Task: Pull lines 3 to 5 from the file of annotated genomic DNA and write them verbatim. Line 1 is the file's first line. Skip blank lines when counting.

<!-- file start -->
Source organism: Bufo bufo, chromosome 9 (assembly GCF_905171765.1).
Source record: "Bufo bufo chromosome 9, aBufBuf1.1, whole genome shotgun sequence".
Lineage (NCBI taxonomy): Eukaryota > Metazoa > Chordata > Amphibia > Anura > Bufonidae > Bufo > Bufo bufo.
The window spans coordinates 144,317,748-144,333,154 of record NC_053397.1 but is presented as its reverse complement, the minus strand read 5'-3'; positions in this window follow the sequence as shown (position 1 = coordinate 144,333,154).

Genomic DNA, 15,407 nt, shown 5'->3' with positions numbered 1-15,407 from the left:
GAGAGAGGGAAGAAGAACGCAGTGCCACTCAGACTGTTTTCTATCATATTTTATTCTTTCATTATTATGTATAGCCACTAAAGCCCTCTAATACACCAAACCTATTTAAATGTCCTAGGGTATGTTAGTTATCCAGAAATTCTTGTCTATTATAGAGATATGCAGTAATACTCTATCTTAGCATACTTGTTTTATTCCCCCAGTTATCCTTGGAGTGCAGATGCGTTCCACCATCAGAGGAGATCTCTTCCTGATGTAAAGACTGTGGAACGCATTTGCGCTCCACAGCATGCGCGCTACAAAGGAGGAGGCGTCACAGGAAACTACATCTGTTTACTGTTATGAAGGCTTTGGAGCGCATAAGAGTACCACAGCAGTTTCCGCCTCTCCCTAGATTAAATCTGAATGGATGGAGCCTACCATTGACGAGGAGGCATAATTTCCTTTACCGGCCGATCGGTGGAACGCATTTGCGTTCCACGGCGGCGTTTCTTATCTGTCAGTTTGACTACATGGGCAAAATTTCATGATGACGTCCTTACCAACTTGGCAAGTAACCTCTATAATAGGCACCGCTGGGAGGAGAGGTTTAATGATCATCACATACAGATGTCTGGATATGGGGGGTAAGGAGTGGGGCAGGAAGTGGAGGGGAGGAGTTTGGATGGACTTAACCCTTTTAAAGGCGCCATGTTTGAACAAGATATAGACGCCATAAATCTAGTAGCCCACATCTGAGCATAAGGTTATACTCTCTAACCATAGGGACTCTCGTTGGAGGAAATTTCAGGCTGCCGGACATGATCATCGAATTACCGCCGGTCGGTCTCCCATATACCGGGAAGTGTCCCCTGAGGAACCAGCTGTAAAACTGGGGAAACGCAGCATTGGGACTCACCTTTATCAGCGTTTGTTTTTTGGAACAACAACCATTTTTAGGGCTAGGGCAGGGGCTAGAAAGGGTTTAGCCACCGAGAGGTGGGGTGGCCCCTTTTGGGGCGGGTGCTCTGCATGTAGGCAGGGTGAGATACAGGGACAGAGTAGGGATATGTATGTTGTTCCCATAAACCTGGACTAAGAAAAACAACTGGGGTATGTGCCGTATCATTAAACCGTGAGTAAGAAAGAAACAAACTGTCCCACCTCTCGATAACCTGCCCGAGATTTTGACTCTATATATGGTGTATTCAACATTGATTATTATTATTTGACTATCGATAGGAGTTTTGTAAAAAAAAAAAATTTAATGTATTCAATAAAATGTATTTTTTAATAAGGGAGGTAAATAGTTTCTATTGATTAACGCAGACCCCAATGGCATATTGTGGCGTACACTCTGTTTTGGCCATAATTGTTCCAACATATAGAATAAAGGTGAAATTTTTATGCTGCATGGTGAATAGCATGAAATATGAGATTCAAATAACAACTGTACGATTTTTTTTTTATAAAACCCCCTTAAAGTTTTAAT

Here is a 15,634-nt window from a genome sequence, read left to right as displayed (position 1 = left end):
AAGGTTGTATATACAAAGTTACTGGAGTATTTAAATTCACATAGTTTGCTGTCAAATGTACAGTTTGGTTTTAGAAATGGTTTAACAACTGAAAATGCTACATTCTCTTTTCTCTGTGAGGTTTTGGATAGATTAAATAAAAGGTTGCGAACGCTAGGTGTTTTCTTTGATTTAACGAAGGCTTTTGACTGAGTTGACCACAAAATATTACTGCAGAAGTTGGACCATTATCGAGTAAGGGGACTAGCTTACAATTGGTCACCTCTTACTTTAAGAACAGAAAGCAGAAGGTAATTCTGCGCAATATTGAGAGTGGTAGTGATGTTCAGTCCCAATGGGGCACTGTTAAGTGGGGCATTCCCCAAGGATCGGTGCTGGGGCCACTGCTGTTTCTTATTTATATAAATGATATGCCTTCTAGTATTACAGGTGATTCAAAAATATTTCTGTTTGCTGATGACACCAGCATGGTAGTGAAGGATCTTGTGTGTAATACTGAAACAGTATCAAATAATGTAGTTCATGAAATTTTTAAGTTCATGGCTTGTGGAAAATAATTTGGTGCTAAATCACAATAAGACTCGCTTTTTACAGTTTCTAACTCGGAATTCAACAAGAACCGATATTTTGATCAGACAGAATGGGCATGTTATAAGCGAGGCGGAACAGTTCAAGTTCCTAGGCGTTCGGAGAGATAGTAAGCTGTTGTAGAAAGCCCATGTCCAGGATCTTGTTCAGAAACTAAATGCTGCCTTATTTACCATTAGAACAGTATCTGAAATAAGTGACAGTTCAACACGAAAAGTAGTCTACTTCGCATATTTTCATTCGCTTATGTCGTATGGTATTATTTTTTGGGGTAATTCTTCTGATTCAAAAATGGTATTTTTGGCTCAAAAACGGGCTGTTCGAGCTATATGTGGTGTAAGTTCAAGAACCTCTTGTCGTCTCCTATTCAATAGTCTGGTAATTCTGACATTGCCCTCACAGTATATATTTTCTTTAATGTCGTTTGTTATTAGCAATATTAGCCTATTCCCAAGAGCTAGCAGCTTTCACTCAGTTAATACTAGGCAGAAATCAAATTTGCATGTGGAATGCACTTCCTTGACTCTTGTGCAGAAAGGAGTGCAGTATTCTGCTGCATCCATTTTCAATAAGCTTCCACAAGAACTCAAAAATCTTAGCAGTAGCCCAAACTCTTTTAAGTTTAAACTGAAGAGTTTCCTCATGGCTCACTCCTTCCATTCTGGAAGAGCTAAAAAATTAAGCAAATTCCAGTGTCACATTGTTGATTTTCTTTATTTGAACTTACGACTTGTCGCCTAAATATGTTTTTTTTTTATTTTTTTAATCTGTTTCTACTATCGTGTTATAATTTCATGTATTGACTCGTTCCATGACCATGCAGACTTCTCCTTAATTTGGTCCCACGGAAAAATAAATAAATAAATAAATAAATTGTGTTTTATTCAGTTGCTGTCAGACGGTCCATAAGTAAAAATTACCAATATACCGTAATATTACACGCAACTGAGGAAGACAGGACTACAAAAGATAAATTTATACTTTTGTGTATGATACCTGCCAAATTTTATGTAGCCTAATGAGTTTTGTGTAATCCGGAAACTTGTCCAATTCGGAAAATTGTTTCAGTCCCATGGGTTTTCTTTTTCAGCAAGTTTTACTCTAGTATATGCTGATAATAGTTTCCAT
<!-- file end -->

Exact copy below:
Lineage (NCBI taxonomy): Eukaryota > Metazoa > Chordata > Amphibia > Anura > Bufonidae > Bufo > Bufo bufo.
The window spans coordinates 144,317,748-144,333,154 of record NC_053397.1 but is presented as its reverse complement, the minus strand read 5'-3'; positions in this window follow the sequence as shown (position 1 = coordinate 144,333,154).

Genomic DNA, 15,407 nt, shown 5'->3' with positions numbered 1-15,407 from the left: